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For a while now, I have been unhappy with my materials. It has creeped up on me slowly, until the realisation, the fact, is clear. The man-made materials: wire and silk no longer embody what I wish to say through my artwork. Overtime I have been increasing aware of my impact on the environment and realised that as well as changing my lifestyle I needed to change my art practice. Materials are at the heart of my practice so they had to change first. Then when I have changed those, how will I know what to do with them? So I had finally arrived at my idea for an Arts Council ‘Develop Your Creative Practice’ grant proposal. I spent a month writing the proposal and after several weeks I heard the brilliant news that I had been successful!

I have planned several trips through a year to learn new skills, work with the seasons and think about our relationship with the environment, as well as deepening my own relationship with nature.

My first trip was to Cumbria to work with Oak. I know I was being naïve but it was a shock that the first step was to cut down a tree! The tree was cut into sections lengthways. Then we removed the bark with a tool. Underneath the bark the tree is cold and slippery. Working a section of tree, I managed to remove the bark in one piece like a jacket.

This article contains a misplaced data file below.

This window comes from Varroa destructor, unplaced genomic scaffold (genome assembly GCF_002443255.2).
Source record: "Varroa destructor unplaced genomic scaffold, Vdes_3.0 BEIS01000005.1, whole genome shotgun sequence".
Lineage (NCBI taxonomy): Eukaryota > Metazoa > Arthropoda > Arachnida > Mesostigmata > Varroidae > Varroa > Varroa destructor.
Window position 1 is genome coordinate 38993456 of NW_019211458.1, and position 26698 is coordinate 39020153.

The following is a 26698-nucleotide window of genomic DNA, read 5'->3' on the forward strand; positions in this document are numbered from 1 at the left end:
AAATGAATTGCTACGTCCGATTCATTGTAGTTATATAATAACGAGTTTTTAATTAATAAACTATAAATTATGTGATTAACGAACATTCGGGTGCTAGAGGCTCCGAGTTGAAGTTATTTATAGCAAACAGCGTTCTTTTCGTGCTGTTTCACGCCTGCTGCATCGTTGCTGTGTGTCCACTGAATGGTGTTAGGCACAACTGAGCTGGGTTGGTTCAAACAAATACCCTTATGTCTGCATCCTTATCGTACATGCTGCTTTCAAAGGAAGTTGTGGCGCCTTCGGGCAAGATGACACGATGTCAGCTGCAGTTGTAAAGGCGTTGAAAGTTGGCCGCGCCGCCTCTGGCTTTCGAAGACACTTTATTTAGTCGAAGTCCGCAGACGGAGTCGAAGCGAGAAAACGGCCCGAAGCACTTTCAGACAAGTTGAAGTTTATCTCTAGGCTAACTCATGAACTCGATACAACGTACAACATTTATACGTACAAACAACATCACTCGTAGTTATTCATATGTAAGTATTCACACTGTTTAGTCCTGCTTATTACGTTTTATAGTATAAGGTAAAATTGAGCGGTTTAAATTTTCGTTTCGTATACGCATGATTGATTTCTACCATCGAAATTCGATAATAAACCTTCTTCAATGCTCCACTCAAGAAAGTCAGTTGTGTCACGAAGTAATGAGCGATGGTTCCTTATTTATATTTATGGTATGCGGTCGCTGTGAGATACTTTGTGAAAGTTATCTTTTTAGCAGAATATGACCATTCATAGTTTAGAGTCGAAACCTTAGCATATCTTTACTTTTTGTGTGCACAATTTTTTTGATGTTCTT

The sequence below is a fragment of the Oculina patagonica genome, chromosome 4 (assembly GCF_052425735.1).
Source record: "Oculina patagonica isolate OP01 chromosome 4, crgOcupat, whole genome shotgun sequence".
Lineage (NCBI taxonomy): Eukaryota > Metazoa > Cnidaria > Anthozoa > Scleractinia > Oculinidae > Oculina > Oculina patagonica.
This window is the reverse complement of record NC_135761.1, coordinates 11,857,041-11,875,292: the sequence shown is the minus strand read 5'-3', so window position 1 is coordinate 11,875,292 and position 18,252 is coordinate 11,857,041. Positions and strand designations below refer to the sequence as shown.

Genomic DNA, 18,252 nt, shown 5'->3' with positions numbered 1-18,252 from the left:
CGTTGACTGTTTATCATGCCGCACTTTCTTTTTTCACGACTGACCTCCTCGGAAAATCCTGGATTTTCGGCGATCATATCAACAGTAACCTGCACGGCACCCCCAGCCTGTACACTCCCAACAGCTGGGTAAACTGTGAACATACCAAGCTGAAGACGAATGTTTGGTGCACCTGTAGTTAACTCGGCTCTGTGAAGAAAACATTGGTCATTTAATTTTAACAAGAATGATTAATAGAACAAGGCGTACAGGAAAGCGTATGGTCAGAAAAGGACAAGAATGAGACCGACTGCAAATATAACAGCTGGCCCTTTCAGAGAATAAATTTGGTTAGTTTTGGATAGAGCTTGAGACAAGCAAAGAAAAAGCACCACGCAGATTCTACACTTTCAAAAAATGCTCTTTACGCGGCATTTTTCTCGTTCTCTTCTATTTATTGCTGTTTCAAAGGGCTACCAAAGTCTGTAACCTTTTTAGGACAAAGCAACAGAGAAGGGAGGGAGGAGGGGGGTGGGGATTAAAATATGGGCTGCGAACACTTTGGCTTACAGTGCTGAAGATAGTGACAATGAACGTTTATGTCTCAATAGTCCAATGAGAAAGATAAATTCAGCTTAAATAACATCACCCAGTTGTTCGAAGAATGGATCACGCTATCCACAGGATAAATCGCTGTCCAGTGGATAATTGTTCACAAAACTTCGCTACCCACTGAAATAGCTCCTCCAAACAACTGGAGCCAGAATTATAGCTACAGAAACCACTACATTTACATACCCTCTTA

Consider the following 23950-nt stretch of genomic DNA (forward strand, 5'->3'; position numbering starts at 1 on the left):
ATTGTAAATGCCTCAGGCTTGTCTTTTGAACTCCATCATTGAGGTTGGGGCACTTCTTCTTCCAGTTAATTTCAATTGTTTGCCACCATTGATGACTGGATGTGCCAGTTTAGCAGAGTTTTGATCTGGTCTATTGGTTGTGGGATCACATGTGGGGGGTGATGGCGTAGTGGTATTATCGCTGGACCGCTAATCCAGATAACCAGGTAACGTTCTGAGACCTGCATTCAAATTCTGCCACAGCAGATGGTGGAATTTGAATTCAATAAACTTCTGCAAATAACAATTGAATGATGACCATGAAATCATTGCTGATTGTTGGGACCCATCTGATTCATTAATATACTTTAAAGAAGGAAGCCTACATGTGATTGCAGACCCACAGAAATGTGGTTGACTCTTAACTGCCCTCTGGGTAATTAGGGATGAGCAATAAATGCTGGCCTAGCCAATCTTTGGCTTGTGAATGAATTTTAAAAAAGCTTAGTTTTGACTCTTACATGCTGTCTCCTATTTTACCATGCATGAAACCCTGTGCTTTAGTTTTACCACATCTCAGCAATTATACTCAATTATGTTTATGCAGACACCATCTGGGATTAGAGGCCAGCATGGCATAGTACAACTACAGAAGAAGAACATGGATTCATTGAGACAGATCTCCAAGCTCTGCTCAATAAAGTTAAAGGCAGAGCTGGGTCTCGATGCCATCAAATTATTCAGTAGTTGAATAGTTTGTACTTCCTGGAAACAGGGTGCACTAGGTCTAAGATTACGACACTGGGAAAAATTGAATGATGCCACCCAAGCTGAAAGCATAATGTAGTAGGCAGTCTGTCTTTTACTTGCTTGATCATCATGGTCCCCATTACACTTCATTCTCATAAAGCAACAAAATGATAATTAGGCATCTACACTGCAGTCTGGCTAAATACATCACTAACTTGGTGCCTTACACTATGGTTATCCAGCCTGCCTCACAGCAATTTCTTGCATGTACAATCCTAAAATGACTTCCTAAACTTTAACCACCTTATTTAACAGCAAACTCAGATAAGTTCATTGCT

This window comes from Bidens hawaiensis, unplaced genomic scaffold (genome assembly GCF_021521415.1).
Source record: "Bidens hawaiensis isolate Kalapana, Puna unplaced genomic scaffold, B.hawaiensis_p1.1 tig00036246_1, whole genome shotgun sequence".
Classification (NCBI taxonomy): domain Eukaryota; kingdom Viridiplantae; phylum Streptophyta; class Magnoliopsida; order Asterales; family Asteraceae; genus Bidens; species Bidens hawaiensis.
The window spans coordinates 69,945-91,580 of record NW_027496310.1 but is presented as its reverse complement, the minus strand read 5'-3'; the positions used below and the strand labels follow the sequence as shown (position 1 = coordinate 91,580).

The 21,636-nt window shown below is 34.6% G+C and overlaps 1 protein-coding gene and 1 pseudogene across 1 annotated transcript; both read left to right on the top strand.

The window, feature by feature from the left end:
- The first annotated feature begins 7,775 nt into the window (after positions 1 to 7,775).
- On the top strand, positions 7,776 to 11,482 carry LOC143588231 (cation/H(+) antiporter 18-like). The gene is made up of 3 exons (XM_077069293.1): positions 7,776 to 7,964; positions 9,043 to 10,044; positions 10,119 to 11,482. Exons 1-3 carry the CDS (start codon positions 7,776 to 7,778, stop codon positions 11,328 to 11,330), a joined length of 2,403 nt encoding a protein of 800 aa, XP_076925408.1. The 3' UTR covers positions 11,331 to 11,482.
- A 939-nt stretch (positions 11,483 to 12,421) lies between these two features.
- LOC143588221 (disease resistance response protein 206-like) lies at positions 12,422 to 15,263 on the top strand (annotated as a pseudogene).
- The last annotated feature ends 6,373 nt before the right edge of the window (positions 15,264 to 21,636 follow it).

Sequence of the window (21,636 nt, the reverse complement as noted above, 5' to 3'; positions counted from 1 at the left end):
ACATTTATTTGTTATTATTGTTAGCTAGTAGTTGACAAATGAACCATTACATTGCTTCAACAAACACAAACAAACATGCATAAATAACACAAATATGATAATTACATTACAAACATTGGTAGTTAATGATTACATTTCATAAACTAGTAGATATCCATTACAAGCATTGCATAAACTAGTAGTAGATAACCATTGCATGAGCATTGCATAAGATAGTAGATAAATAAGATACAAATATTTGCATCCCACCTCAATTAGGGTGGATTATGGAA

The bark was wrapped up ready to send to a Tannery. The logs were taken back to the workshop. Once at the workshop the logs were cut into 3 or 4 sections lengthways and the heart wood was removed. Heartwood is strong and can be used to make furniture and fencing. The rest of the wood was put into a vat of water which was heated, and was left to simmer overnight.

The following morning the wood was removed from the vat. The outside of it was now black! I learnt to cut the wood down into thick even strips-well that was the idea. It was difficult technical work, which would take lots of practice to perfect. I was able to keep all the material I processed, so I have some lovely strips of oak to work with. Having got them home I feel very precious about them as I won’t be wielding a chainsaw for the sake of my art. But I learnt a lot and I loved working outside.